Seeking Exit

???????????????????????????????????????????????????????????????????????????????????????????????????????? As a young child I often wished for a crystal ball.  At seven years old, I wanted to know if I would travel the world, marry, and have kids.   In high school I would have put my hands tightly around the Crystal Ball and asked  if  I would become a famous writer. In my thirties I would have asked if I would ever  teach at a university. It is probably good that I never found a crystal ball because  I would have learned that I would not become a famous anything and that my marriage would fail.  In my “Pollyanna” state I think I would have believed the good predictions but scoffed at anything I didn’t want to hear–Take care of my former husband after we divorced, are you serious?????

Throughout my life, I have made quick decisions without the help of a fortune-telling  device.  My decisions were based on what I thought was the right thing to do.  When my children’s dad from who I was divorced for 12 years became ill, I decided to take on the responsibility of over seeing his  medical care, because it was the right thing for me to do.   Stricken with Parkinson’s Disease, and its related dementia, it was obvious that Mike needed an advocate to help him make decision, ensure he was safe and had good medical care, and most recently, to literally make decisions for him.

Recently I was  told Mike was “seeking exit.” Interesting term, I thought to myself, “You mean he is escaping, trying to run away?” I asked. Yes, seeking exit meant exactly that. Mike was seeking exit, he didn’t like his loss of independence. He wanted O-U-T.

As women, perhaps we all “seek exit” from time to time.  Sometimes we need a temporary escape from household chaos, a leaky roof, or laundry that never ends.  Of more significance, we sometimes want O-U-T of an abusive relationship,  a stressful job,  or boredom. High SUCCESSTROGEN women seek exit but they do so not because they are running away from something,  but rather they seek exit towards something better, more challenging.  They take the experience and knowledge from their previous situation, and apply it to the new. My friend Pat just started a new business, “seeking exit” from a wonderful retired life by most people’s standards but one that lacked purpose for her.  She didn’t move away from anything, but rather toward a place where she could put her interior design skills and experience to work and find purpose again.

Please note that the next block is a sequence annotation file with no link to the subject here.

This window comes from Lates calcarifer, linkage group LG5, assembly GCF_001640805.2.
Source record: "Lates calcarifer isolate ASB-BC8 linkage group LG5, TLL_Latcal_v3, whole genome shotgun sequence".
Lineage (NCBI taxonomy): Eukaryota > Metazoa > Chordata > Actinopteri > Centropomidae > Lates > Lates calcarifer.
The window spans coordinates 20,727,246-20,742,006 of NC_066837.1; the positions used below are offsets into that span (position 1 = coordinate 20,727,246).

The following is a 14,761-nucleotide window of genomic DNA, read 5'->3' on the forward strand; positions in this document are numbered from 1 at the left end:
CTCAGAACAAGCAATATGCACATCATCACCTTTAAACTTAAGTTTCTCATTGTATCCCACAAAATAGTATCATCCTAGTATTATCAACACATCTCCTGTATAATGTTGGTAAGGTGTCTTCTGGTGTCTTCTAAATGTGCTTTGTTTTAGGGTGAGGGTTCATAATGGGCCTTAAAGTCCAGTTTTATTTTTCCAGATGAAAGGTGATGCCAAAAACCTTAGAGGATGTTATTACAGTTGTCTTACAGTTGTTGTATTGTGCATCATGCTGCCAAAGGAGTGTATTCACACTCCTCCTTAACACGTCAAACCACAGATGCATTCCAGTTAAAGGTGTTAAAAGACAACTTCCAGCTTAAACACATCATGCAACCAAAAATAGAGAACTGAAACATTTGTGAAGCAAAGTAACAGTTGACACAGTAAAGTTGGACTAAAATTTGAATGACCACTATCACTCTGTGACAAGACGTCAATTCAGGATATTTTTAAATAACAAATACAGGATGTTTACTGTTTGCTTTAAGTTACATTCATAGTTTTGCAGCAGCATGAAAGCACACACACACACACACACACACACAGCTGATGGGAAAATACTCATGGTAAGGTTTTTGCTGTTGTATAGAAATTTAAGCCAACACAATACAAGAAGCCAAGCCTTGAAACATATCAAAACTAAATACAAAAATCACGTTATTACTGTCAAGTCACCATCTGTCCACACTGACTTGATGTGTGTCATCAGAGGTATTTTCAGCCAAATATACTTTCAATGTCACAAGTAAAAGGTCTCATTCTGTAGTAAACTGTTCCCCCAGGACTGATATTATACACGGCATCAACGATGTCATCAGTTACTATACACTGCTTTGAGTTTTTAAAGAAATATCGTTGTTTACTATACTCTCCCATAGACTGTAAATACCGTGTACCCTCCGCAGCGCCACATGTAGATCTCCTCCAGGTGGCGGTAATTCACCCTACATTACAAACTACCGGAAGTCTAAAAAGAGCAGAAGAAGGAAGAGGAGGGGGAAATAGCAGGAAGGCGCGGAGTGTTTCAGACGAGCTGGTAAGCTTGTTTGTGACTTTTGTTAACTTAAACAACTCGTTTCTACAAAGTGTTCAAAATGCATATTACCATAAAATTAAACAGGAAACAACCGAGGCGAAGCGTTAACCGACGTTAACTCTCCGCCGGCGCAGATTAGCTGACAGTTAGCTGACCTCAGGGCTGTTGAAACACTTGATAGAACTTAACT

When we find ourselves “seeking exit” we need to ask why as well as where we are going.  If we do not carefully examine the reasons behind our desire for flight, chances are we may end up in a new place but with the same old familiar feeling of “seeking exit.”  When the  feelings of seeking exit haunt us, we need to confront the feeling and make the best possible decision. It may be to adjust our own behavior  that is contributing to our feeling unsettled.  It may mean to confront others who contribute to our difficult personal or work situation  with the intent of agreeing on a  plan to improve the situation. Finally, it may mean, it is time to exit toward something that will bring us happiness and a feeling of personal fulfillment.

I am certain that as women we need to feel loved, valued and happy. We do not need anyone to tell us if we are happy and fulfilled, nor do we need a crystal ball to predict our future. We do need to periodically assess where we are and determine if it is where we want to be,  or ask if it is time to move toward some place else.

One response to “Seeking Exit

  1. Individuals who have not paid taxes or who have not
    worked do not get approved for Social Security Special needs Insurance in Pittsburgh.

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